Holocaust Remembrance Day: Czelawa Kwoka, Auschwitz 1942

You will know her story--the beating, the lip, her mother, how Wilhelm Brasse was able to bring her to us.

I wanted to keep her story going. 

Lotto woke up on a cot in Mrs. Dye’s kitchen. He tried to move is head, it felt full of water and like a bruise. Mrs. Dye turned from the woodstove. She had small eyes in a big face and Lotto had never seen her without an apron on. Her hand on his forehead felt rough, his skin hurt, his teeth hurt.                 

“Another day,” Mrs. Dye said, when her husband walked in the kitchen. He was as narrow as his wife was wide, his work clothes always looked dusty and his skin was the color of hay. He communicated mostly with nods and small sounds, the boys would go in the store and what they needed would already be on the counter, the bags of sandwiches, fishing line, a roll of bandages and some red disinfectant that smelled like iron the time Nick cut his foot at the lake.

Lotto had thought it was Mrs. Dye who made the sandwiches, but it was Mr. Dye who came to the cot and asked Lotto if he had an appetite. Lotto shook his head. Mr. Dye placed a milk bottle of water on the floor by the cot. Lotto did not know if he drank any of it, only that when he woke up a later, Mr. and Mrs. Dye were gone, and there was a plate of crackers and two magazines on the floor. One magazine was about fishing; the other was called Look. The paper in the Look magazine was shiny is a way that made it look old. Lotto thought it must be old, the ads were funny, like one for Buick cars where there was a drawing of a family and they were all whistling, the whistles floating off into music notes, Lotto could read them, Henry had taught him the C and the F and the G.                

The pages in the magazine were smoothed, like they had been touched a lot of times, especially this one page where Lotto saw a picture of a girl, or three pictures of her. They were strange pictures. She looked like she was hurt. Her hair was not like the pictures of other girls in the magazine, flipped-up at the ends. This girl’s hair was cut off, not like when Mrs. Dye or Henry buzzed their hair short, more like chopped off with scissors. It wasn’t even at all. But then Lotto was not looking at her hair, he was looking at her mouth, it was closed in a way that made it look like she was holding it closed, maybe to make it not tremble, or like she was mad, or maybe scared. The picture on the left made Lotto scared. The girl was holding her head against what looked like the head end of a nail. She was really not happy in this picture. The picture on the right was a lot happier; she had big scarf spun around her head and she looking up and away, as if she were watching some birds fly overhead, she looked as if she might be able to hear them singing.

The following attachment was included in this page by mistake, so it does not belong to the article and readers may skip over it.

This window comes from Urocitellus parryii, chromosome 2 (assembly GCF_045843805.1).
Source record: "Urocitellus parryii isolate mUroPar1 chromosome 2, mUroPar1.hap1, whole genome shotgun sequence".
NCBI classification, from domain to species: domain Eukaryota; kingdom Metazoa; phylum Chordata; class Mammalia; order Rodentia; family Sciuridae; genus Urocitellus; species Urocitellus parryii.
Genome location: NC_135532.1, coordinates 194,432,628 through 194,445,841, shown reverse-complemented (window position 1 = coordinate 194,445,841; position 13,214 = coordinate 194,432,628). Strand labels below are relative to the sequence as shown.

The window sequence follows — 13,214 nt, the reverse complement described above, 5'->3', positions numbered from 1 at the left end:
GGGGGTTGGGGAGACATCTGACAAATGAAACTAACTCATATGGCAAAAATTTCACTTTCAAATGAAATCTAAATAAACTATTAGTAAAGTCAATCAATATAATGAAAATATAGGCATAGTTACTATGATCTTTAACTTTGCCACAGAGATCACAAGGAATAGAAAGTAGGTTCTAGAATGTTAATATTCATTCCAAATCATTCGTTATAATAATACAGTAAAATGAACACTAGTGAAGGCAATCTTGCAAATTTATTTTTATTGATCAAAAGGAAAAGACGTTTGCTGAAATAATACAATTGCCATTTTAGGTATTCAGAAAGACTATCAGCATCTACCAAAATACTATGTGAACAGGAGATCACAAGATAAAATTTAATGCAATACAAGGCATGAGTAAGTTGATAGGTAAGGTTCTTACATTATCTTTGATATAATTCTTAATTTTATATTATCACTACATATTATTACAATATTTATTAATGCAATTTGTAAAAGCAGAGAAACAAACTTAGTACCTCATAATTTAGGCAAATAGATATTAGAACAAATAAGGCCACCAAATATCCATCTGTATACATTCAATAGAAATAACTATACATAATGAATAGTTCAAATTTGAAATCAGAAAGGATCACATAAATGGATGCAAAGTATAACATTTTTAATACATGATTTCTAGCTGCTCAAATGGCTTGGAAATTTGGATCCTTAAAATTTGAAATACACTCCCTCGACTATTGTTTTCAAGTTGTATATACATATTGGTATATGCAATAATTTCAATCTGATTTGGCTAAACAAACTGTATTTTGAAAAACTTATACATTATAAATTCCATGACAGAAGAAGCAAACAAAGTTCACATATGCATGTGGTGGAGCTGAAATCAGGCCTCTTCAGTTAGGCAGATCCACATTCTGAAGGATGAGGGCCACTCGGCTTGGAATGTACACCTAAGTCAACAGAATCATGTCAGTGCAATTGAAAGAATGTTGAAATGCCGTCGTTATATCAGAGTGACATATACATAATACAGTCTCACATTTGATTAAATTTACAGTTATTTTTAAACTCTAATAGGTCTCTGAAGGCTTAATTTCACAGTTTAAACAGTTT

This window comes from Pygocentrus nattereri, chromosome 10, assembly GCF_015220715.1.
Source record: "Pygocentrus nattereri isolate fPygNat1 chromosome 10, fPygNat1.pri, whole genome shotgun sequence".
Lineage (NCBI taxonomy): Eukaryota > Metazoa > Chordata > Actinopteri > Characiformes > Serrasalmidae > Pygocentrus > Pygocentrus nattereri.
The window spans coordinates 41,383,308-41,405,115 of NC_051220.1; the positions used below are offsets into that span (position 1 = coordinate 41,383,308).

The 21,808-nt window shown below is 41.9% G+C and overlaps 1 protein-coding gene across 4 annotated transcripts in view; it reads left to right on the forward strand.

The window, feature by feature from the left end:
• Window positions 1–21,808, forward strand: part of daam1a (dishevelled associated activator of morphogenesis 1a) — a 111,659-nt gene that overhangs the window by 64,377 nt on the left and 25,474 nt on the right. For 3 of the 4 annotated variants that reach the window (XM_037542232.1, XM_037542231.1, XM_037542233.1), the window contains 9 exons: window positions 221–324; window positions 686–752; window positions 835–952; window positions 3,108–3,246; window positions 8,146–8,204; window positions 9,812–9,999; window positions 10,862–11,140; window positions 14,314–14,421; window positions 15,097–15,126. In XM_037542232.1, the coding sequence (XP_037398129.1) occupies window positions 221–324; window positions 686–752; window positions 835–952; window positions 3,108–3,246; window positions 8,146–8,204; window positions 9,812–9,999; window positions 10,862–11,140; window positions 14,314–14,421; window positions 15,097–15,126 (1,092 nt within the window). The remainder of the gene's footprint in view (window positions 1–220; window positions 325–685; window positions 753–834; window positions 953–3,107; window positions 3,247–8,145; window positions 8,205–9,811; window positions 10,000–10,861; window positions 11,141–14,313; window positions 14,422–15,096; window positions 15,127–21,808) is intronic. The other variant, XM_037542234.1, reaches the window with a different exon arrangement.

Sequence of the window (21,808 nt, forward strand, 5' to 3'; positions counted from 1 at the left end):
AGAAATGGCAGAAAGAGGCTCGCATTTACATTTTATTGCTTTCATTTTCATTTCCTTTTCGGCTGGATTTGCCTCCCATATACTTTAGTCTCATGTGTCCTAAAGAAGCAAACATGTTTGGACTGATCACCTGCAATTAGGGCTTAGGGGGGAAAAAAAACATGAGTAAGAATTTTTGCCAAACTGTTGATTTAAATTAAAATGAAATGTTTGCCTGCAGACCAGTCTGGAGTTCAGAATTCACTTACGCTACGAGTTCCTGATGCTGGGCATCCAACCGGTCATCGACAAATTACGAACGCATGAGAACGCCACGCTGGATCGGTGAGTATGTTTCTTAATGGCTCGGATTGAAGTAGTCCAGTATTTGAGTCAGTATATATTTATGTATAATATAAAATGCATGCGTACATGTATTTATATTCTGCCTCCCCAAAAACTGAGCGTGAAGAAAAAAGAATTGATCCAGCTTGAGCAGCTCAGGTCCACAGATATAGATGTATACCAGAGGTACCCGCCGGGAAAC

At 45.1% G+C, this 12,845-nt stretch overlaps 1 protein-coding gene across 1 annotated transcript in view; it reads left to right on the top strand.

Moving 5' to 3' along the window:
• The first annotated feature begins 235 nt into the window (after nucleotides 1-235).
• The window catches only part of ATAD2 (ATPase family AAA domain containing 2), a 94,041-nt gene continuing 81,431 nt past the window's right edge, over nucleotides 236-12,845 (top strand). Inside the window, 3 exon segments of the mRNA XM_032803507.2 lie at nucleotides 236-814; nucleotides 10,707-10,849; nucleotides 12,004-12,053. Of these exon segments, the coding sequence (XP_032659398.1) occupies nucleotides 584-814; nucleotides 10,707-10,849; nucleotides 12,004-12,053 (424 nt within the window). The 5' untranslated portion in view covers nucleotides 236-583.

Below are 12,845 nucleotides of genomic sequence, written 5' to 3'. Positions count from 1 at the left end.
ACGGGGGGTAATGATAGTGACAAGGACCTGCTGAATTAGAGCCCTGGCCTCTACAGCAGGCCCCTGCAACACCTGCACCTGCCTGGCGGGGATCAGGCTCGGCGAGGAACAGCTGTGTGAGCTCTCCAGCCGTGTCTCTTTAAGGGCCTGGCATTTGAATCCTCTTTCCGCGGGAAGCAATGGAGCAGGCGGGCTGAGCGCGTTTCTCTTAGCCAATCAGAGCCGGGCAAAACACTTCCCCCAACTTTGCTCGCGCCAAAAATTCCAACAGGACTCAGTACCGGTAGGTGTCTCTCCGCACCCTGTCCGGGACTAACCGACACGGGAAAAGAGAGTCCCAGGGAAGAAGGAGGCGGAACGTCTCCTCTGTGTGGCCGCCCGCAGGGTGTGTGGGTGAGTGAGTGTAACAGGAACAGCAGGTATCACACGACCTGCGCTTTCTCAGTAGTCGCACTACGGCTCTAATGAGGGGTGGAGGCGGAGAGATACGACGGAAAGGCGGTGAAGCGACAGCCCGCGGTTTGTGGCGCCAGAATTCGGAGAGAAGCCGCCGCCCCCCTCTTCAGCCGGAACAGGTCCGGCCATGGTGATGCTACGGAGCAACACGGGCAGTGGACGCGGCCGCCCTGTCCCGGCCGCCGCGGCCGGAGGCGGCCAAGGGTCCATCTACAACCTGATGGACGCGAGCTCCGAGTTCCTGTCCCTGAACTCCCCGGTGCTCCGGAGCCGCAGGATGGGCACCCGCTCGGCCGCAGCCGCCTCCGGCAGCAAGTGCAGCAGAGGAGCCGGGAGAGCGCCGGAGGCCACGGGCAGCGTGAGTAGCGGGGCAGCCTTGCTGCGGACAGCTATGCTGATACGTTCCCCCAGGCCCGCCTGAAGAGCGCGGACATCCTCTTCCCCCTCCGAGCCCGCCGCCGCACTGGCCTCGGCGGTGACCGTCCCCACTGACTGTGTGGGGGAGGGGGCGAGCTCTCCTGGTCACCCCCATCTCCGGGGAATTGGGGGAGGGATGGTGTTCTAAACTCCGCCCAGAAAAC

The middle photo made the least sense. The girl was wearing a rough striped jacket big enough for a man, and it was dirty, and Lotto was not sure it was even a jacket, it looked more like a piece of rug with one button and safety pins holding it together. The girl’s name was on a sign next to the picture, K.L. Auschwitz. He wondered what her first name was. He wondered how she got her chapped lips, or maybe it was a split lip. That was bad. She looked like she had maybe been crying. Lotto smoothed the paper beside her photos; he rubbed the pages between his thumb and fingers and wondered why someone would take a picture of her like this.

Lotto would spend one more night in the kitchen. He would learn later that Henry and Nick had carried him downstairs the night before because he had been yelling in his sleep, that his skin had been on fire. Mr. Dye sat in a straight-back chair next to the cot. He ate an apple as Lotto finished some soup. The Look magazine was still on the bed. Lotto looked again at the girl and asked Mr. Dye what he thought her first name was, and why they took a picture of her.

 “Oh for god’s sake,” said Mrs. Dye, coming to the cot and grabbing the magazine from Lotto’s hand so fast the cover ripped half off. She walked over to the woodstove.

 “Klara,” said Mr. Dye. It was the first time Lotto could remember hearing Mr. Dye say anything. Mr. Dye crossed the room to his wife. He took the magazine from her. He sat back down in the chair and held it in his hands.

Part of a series of stories about four parentless boys living in a room above the Dye store